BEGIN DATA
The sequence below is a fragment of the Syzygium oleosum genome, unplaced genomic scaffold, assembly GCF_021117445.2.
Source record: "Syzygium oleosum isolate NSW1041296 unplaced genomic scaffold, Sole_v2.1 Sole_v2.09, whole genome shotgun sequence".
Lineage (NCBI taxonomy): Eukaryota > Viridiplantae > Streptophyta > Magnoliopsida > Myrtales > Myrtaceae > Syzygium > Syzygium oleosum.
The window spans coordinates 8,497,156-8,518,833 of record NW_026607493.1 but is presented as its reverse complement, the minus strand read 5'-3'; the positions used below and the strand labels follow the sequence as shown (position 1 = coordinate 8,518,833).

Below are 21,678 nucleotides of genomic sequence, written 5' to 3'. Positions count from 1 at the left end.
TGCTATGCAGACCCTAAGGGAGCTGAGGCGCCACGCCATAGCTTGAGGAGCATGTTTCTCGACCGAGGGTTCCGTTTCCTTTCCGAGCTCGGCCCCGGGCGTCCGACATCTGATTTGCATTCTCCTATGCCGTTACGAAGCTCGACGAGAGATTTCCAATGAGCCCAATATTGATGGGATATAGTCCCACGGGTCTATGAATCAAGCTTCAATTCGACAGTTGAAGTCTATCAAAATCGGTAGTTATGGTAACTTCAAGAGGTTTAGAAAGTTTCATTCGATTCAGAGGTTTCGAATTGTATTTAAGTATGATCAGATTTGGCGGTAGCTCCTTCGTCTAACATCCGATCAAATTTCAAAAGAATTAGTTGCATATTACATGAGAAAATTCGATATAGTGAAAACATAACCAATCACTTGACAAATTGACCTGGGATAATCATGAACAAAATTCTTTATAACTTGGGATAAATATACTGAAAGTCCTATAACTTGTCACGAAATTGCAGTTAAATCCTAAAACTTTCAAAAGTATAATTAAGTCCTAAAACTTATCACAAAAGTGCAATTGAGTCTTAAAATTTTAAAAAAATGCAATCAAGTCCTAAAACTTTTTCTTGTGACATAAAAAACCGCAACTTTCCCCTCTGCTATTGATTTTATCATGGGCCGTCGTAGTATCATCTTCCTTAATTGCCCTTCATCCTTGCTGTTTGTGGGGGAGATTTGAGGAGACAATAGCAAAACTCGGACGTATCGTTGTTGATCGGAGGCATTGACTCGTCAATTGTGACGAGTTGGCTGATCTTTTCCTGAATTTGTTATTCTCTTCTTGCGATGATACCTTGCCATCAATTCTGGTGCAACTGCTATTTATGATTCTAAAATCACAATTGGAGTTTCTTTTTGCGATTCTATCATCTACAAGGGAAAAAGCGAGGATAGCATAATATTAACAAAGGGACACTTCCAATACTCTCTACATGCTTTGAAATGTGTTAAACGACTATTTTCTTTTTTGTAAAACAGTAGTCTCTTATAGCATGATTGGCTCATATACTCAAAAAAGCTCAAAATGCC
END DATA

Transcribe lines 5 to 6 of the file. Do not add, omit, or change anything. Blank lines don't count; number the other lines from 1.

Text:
Below are 21,678 nucleotides of genomic sequence, written 5' to 3'. Positions count from 1 at the left end.
TGCTATGCAGACCCTAAGGGAGCTGAGGCGCCACGCCATAGCTTGAGGAGCATGTTTCTCGACCGAGGGTTCCGTTTCCTTTCCGAGCTCGGCCCCGGGCGTCCGACATCTGATTTGCATTCTCCTATGCCGTTACGAAGCTCGACGAGAGATTTCCAATGAGCCCAATATTGATGGGATATAGTCCCACGGGTCTATGAATCAAGCTTCAATTCGACAGTTGAAGTCTATCAAAATCGGTAGTTATGGTAACTTCAAGAGGTTTAGAAAGTTTCATTCGATTCAGAGGTTTCGAATTGTATTTAAGTATGATCAGATTTGGCGGTAGCTCCTTCGTCTAACATCCGATCAAATTTCAAAAGAATTAGTTGCATATTACATGAGAAAATTCGATATAGTGAAAACATAACCAATCACTTGACAAATTGACCTGGGATAATCATGAACAAAATTCTTTATAACTTGGGATAAATATACTGAAAGTCCTATAACTTGTCACGAAATTGCAGTTAAATCCTAAAACTTTCAAAAGTATAATTAAGTCCTAAAACTTATCACAAAAGTGCAATTGAGTCTTAAAATTTTAAAAAAATGCAATCAAGTCCTAAAACTTTTTCTTGTGACATAAAAAACCGCAACTTTCCCCTCTGCTATTGATTTTATCATGGGCCGTCGTAGTATCATCTTCCTTAATTGCCCTTCATCCTTGCTGTTTGTGGGGGAGATTTGAGGAGACAATAGCAAAACTCGGACGTATCGTTGTTGATCGGAGGCATTGACTCGTCAATTGTGACGAGTTGGCTGATCTTTTCCTGAATTTGTTATTCTCTTCTTGCGATGATACCTTGCCATCAATTCTGGTGCAACTGCTATTTATGATTCTAAAATCACAATTGGAGTTTCTTTTTGCGATTCTATCATCTACAAGGGAAAAAGCGAGGATAGCATAATATTAACAAAGGGACACTTCCAATACTCTCTACATGCTTTGAAATGTGTTAAACGACTATTTTCTTTTTTGTAAAACAGTAGTCTCTTATAGCATGATTGGCTCATATACTCAAAAAAGCTCAAAATGCC